Trial of Georgia officer who killed naked, unarmed man begins

A police officer fatally shot Anthony Hill on March 9, 2015, in DeKalb County, Georgia.

(CNN)Robert "Chip" Olsen was uncomfortable when he saw Anthony Hill running naked outside a Georgia apartment complex, but it didn't give him a reason to shoot and kill him, prosecutors said.

Olsen's attorney countered that his client, who was a Dekalb County police officer at the time of the shooting, was scared and acted in self-defense.
Jurors heard opening statements Thursday in a trial to decide whether Olsen is guilty of murder. The white former officer fatally shot Hill, a black US Air Force veteran who was naked and apparently unarmed.
Hill's killing led to protests in Atlanta that mirrored nationwide demonstrations over race, policing and excessive force in recent police killings.
    Defense attorney Don Samuel argued Thursday that his client didn't have a clear picture of Hill's actions or what his background was. He only knew that people had called 911 scared of a man acting up.
    "How does a human being react when you have 6 or 7 seconds and someone is running at you?" Samuel asked jurors.
    Police said Hill saw the officer and started running at him as Olsen called him to stop. But within seconds, the officer was drawing his weapon and fired two shots.
    Olsen initially had pulled his handgun in an attempt to make Hill stop, Samuel said.
    "That's why the gun is pulled out. Not to shoot. But it doesn't work. It doesn't work," the attorney told jurors.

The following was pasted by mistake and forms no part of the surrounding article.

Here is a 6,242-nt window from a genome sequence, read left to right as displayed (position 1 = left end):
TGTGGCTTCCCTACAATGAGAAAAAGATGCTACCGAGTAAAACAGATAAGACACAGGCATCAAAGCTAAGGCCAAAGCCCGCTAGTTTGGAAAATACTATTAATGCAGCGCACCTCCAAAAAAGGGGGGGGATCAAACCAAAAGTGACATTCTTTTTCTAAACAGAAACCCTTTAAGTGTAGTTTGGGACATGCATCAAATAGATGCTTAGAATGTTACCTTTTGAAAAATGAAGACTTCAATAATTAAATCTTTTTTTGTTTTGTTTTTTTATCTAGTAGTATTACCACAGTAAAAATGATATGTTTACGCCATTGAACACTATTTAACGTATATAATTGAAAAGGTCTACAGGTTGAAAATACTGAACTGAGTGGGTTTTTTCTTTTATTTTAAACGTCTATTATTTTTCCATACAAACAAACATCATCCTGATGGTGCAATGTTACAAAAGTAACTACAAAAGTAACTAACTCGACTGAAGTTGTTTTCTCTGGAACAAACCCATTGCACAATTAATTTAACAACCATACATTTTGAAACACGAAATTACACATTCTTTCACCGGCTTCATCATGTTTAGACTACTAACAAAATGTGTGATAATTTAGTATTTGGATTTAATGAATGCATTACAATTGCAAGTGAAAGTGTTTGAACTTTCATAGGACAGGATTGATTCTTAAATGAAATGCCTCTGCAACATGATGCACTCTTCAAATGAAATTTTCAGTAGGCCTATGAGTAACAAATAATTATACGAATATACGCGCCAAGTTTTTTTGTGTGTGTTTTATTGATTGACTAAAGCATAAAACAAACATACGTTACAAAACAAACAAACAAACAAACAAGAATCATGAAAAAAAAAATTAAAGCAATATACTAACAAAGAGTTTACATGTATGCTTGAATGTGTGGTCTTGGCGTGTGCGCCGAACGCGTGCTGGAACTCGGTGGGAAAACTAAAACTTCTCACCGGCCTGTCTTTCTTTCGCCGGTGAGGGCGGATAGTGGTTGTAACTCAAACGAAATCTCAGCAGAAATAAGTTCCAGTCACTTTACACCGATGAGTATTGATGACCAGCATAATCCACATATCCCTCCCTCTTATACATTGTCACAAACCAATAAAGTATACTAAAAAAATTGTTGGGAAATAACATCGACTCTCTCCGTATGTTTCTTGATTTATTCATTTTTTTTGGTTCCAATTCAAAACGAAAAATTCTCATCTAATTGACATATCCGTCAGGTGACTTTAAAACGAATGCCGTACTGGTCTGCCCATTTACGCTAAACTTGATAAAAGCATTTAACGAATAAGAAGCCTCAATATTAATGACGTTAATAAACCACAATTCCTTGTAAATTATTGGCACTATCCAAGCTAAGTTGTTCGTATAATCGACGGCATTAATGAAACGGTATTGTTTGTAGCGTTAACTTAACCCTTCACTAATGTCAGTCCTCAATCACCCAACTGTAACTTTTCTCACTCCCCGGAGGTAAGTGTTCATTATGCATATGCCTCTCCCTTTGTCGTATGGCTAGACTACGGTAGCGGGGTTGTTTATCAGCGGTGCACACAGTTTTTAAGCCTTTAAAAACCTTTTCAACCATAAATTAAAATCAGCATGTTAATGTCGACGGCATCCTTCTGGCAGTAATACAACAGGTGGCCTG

Dekalb County prosecutor Buffy Thomas said Hill never threatened the former officer and didn't touch him.
    Defense attorney Don Samuel said Olsen was scared and had only a few seconds to react.
    Witnesses saw Hill "anywhere from five to seven feet from the officer at the time he shot him. He wasn't on top of him, he wasn't touching him, he was five to seven feet," Thomas said.
    The prosecutors also questioned Olsen's motivation to fire his handgun. She argued that Olsen could have not been afraid of his safety after seeing Hill naked.
    The former office was simply uncomfortable, she said.
      "And because he was uncomfortable, his actions in using deadly force were unnecessary. Not only were they unnecessary, they were unreasonable and they were unjustified," Thomas told jurors. "And unfortunately, they cannot be undone."
      Olsen is charged with two counts of felony murder and 4 other offenses, including aggravated assault, violation of oath of office and making false statement.